Tag Archives: Scripps Howard Journalism Entrepreneurship Institute

Using Balsamiq In The Classroom

One of my final year students using Balsamiq.

One of the tools which I learned about during my recent visit to Arizona for the Scripps Howard Journalism Entrepreneurship Institute, was Balsamiq. It’s an online tool which allows you to create a mock-up – a wireframe – of what your planned website or app would look like. We used it when putting together our pitches, so we could give a flavour of what we were proposing without having to go through the actual process of knocking up even a basic version for real.

I found it easy to use, and so I’ve already incorporated it into my new final year module, Journalism Innovation. Students are working on their second and last assessment of the academic year, which is to work in groups to create a business plan for a proposed media start-up company. They’ve got formative pitches to do next month, and so I decided to use some class time both last week and this week, to get them doing a few Balsamiq wireframes, so they could include a couple in their pitch decks.

And it’s worked well. The software is easy to use and the students really took to it. Although it would be easy enough to get them to start websites for their projects (and many will anyway), it would be time-consuming, and also pointless if they’d rather do an app (which neither I nor they have the skills to create) or have an idea that lives on social platforms only. An added bonus: for the 30-day trial at least, it’s free. And for this sort of student project, the basic 30-day version is more than enough.

I’ve also made up a helpsheet, which can be downloaded here for anyone to use.

My Week At The Scripps Howard Journalism Entrepreneurship Institute 2017

It’s me.

So, I spent the first week of 2017 in Phoenix, Arizona, as a fellow of the Scripps Howard Journalism Entrepreneurship Institute. There were 15 of us taking part, with 12 lecturers drawn from around the US, one each from the UAE and Mexico, with me rounding out the group. We’re all either in the early stages of, or about to start, teaching a class in journalism and entrepreneurship, and the week was all about making connections, sharing best practice, and learning from thinkers and trendsetters in both education and journalism.

Prof Jeff Jarvis appeared via Skype.

The event was overseen by Prof Dan Gillmor, and he invited a range of excellent speakers to participate in person or via Skype. There was a particular focus on the role of verticals – that is, digital media companies focusing on a niche, rather than attempting to match the broad scope of the legacy organisations and some of the better-known pure players such as BuzzFeed.

The great man’s famous sign-off.

Steven Levy, veteran Silicon Valley journalist and now Editor of Backchannel, delivered a keynote address with the hopeful conclusion that high-quality reporting could just be the very thing that eventually sustains business models for more publishers. From a UK perspective, The Economist, the Financial Times and, to an extent, The Times have all demonstrated the possibility of this. But on the other hand, The Sun’s paywall was a failure. The Blendle model which has worked so well in Holland, has in its favour the fact that there is little global competition for Dutch language content.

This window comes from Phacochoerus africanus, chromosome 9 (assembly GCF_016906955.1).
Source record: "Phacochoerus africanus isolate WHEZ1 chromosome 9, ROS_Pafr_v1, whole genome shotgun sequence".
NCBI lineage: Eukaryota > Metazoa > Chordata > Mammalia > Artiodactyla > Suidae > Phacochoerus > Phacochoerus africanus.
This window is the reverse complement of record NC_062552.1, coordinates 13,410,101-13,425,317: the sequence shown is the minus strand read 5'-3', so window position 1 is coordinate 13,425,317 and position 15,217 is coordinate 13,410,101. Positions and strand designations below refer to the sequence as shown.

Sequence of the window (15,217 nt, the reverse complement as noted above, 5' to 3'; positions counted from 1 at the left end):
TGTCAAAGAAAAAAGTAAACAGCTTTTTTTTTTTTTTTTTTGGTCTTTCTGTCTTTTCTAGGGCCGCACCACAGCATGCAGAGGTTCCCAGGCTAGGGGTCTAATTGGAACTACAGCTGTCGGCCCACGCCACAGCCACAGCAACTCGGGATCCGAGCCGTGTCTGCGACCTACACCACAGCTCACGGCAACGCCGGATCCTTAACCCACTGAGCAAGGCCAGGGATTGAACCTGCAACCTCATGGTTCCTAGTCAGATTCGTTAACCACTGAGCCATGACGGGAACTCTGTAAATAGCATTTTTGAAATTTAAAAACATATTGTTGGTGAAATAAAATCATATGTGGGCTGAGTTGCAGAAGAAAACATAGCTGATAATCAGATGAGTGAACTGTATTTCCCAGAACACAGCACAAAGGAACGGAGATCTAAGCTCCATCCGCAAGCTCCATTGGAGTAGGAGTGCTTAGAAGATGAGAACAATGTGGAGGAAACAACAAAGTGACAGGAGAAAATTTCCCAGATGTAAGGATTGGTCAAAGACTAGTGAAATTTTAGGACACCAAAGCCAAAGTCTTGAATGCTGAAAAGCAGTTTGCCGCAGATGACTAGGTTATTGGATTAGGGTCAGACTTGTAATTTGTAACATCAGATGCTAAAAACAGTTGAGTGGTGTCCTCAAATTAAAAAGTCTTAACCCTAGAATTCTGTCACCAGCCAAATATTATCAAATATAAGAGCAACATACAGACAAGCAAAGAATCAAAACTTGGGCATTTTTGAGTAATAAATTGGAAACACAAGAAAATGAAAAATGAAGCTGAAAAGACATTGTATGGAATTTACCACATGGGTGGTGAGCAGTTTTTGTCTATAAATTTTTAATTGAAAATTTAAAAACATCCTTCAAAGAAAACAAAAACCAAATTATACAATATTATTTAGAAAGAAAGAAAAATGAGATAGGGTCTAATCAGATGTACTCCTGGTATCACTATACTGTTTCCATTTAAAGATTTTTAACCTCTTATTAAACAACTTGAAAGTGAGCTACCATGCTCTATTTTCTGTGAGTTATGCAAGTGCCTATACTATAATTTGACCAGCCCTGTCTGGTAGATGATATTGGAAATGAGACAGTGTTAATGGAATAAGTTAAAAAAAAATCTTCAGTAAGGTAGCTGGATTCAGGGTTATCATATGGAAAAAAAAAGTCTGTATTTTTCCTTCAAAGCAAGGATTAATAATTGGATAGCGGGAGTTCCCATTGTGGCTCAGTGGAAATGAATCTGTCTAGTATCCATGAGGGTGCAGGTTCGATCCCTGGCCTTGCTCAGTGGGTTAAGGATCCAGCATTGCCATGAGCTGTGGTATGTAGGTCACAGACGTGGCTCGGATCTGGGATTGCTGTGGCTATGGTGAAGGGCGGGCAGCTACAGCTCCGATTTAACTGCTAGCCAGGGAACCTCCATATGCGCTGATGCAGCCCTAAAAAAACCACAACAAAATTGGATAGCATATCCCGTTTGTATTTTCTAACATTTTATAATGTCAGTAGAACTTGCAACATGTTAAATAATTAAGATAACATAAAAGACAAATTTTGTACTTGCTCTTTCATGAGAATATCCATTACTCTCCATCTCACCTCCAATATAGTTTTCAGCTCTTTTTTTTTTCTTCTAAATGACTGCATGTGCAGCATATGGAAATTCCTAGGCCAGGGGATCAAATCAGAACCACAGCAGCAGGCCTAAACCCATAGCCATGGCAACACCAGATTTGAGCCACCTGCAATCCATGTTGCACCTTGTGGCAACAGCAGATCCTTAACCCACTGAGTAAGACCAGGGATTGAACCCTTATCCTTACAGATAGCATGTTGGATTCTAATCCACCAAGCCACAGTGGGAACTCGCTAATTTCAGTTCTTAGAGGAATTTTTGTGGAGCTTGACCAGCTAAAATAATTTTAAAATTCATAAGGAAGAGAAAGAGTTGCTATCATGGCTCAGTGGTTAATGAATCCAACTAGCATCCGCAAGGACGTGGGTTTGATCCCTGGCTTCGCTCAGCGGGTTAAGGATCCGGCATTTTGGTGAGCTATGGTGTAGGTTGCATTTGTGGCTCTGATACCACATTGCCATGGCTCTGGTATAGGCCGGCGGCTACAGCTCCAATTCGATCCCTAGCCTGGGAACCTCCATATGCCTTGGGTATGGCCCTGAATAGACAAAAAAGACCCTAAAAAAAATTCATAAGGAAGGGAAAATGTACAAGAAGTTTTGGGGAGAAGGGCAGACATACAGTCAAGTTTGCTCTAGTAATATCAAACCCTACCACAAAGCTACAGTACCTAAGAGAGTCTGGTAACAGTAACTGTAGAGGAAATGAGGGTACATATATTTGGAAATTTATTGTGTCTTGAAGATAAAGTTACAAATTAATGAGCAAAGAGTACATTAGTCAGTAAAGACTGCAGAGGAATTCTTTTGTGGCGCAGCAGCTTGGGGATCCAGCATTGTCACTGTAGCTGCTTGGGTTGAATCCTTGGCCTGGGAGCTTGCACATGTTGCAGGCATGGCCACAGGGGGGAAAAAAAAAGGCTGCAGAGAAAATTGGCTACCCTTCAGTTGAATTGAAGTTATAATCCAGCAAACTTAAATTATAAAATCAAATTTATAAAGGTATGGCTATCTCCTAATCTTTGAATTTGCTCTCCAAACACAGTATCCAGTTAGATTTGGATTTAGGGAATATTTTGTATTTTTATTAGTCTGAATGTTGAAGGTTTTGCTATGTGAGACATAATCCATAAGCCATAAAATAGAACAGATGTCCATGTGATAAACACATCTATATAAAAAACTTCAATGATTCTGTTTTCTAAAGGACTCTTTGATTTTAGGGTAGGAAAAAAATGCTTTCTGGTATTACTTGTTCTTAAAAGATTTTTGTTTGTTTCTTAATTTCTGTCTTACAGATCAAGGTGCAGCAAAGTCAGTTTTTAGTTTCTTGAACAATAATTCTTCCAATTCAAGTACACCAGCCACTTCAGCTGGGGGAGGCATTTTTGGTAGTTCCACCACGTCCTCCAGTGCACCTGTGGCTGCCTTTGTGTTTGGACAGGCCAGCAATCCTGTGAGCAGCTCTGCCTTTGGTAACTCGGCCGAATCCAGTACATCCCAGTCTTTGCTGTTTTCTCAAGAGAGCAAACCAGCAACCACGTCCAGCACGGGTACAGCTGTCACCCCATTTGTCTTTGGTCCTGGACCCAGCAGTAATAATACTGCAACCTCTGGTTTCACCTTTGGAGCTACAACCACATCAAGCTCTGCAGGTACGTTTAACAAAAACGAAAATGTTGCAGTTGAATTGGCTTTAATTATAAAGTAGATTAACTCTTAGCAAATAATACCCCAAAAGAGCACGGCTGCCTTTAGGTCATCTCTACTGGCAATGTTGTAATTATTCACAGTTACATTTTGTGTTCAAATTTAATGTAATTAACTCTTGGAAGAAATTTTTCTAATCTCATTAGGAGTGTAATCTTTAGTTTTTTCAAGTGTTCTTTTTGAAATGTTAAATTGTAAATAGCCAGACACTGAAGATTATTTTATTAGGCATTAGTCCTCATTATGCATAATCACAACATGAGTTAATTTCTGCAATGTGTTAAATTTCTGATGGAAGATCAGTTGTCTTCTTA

Which arguably brings us back to verticals. One of the week’s most interesting sessions was courtesy of Rafat Ali, the one time founder of Paid Content, and now the person behind travel siteย Skift. For shame, I’d not heard of it, but it already employs more than 30 people, with a mixed revenue model consisting of paid-for insight reports and conferences, alongside a focus on more traditional forms of distributionย including e-mail newsletters. Doing things that others can’t or won’t do, and to a level that customers are prepared to pay for, was a key theme of this and other talks.

The Cronkite School, early on a mild winter morning.

The week finished with all of us having the chance to pitch our own ideas to Dan. One of the most useful aspects of that process was being introduced to Balsamiq, a tool which allows you to create wireframe mock-ups of apps and websites. I’ve already incorporated it into my teaching on the Journalism Innovation class here at Huddersfield, and students have found it a very helpful bit of software. The connections I made with all of the other fellows are due to continue over the next few weeks too, with a series of webinars hosted by Michelle Ferrier of Ohio University, so the benefits of the Institute didn’t stop when I left Phoenix.

All that’s left is for me to record my thanks to all of the fellows, the Scripps Howard Foundation for picking up the tab, the University of Huddersfield for my flights to the US, as well as Dan and Joanna Sanchez-Alvillar at the Cronkite School for all their hard work organising the week.

The Scripps Howard Journalism Entrepreneurship Institute 2017

The Walter Cronkite School of Journalism at ASU. (picture: Cygnusloop99/Wikipedia)

The Walter Cronkite School of Journalism at ASU. (picture: Cygnusloop99/Wikipedia)

I’ve been chosen to take part in next week’s Scripps Howard Journalism Entrepreneurship Institute, at Arizona State University’s Walter Cronkite School in Phoenix. Hooray!

All the details are here. There are 12 lecturers from around the US, plus representatives from Mexico and the UAE, and me.

Part of the deal is that attendees are obliged to either be about to begin, or to have just started, a course in journalism entrepreneurship. I started my final year Journalism Innovation module in September, and with 52 students it’s taken up a lot of my time so far this academic year. But it’s been great fun, and I’m hoping next week’s sessions will really help me along the way with it. I’m actually holding two hackdays with the students not long after I’m back, so it’s pretty timely.